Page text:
BP’s Peak Oil Era Threatens More Venezuela-Like Collapses

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Higher-cost producers face a brutal squeeze as demand declines.

One of the world’s largest energy companies says the era of oil demand growth is dead; a key OPEC producer flouts supply cuts that have rebalanced the crude market; the country with the largest reserves turns pipelines into scrap to upgrade crumbling refineries.

The three events aren’t unconnected. The future of declining oil demand forecast in BP Plc’s latest energy outlook is one in which lower-cost exporters may opt to quietly flood the market, as the United Arab Emirates now appears to be doing. That will drive out production from higher-cost nations in brutal fashion. Those that aren’t able to diversify in time face economic collapse, not unlike the one now forcing Venezuela to cannibalize its own infrastructure to keep the barrels flowing.

To see why, it’s worth looking at how oil producers might hope to make money in a world where crude demand falls by half or more over the next 30 years, as two of BP’s latest scenarios predict. The trick is (in theory) simple: As long as supply drops faster than demand, prices should remain high enough to make a profit, especially for those with the lowest production costs.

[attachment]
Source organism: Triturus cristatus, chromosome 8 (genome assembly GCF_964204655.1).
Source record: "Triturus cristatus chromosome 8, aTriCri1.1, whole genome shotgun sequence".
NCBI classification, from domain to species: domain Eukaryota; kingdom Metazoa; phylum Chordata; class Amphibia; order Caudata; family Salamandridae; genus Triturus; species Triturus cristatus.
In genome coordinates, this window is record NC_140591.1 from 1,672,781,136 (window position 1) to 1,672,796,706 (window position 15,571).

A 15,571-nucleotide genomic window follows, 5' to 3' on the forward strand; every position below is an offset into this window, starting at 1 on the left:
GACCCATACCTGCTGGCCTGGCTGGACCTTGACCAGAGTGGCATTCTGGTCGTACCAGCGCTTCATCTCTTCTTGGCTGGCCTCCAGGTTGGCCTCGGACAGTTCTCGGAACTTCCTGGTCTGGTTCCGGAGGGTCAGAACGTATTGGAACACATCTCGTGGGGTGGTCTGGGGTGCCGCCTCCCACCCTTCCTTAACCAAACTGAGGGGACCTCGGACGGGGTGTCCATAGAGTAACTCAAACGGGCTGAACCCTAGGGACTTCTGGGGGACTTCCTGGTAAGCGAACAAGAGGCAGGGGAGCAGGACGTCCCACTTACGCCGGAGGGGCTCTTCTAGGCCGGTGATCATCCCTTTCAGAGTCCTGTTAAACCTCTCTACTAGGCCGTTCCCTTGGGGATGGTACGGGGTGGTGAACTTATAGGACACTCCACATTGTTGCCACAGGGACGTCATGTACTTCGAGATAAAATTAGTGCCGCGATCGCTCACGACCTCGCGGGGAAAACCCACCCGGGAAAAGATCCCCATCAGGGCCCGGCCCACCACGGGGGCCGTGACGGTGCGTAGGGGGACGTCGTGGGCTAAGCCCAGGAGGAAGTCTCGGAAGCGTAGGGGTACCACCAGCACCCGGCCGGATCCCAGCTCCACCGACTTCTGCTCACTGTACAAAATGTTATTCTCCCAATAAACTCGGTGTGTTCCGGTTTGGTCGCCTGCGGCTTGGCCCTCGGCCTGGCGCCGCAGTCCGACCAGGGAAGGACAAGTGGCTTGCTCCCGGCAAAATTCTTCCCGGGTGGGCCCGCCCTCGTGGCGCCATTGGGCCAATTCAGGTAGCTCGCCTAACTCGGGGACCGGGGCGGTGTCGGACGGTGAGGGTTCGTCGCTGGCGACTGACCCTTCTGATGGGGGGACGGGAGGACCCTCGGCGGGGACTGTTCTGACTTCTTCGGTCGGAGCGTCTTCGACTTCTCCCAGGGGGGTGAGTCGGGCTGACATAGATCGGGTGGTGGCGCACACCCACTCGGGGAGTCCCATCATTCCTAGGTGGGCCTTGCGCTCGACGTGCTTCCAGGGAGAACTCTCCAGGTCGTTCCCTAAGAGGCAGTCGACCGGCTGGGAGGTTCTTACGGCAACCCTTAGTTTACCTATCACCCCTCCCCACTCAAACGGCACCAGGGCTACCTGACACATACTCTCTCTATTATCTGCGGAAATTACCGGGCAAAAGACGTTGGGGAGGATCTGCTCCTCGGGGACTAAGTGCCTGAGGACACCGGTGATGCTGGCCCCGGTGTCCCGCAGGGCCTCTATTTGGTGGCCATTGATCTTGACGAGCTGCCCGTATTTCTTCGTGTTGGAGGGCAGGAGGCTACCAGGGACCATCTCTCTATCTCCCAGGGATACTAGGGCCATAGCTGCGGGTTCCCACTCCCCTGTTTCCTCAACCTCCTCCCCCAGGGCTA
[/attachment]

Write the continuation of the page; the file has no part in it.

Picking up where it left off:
Over the Hill

Two of BP’s oil production scenarios envisage demand falling by half by 2050

Source: BP Energy Outlook

The difficult part is coordinating such a reduction in a market where even Saudi Arabia accounts for only 13% or so of production. For the past 60 years, the best answer has been the Organization of the Petroleum Exporting Countries, which groups nations together accounting for about 42% of oil production, or 61% if all 23 members of the expanded OPEC+ body are included.

Still, there have always been deep splits between OPEC’s wealthier, more oil-rich states in the Gulf and its less developed, more populous members in Africa and elsewhere, as my colleague Julian Lee has written.


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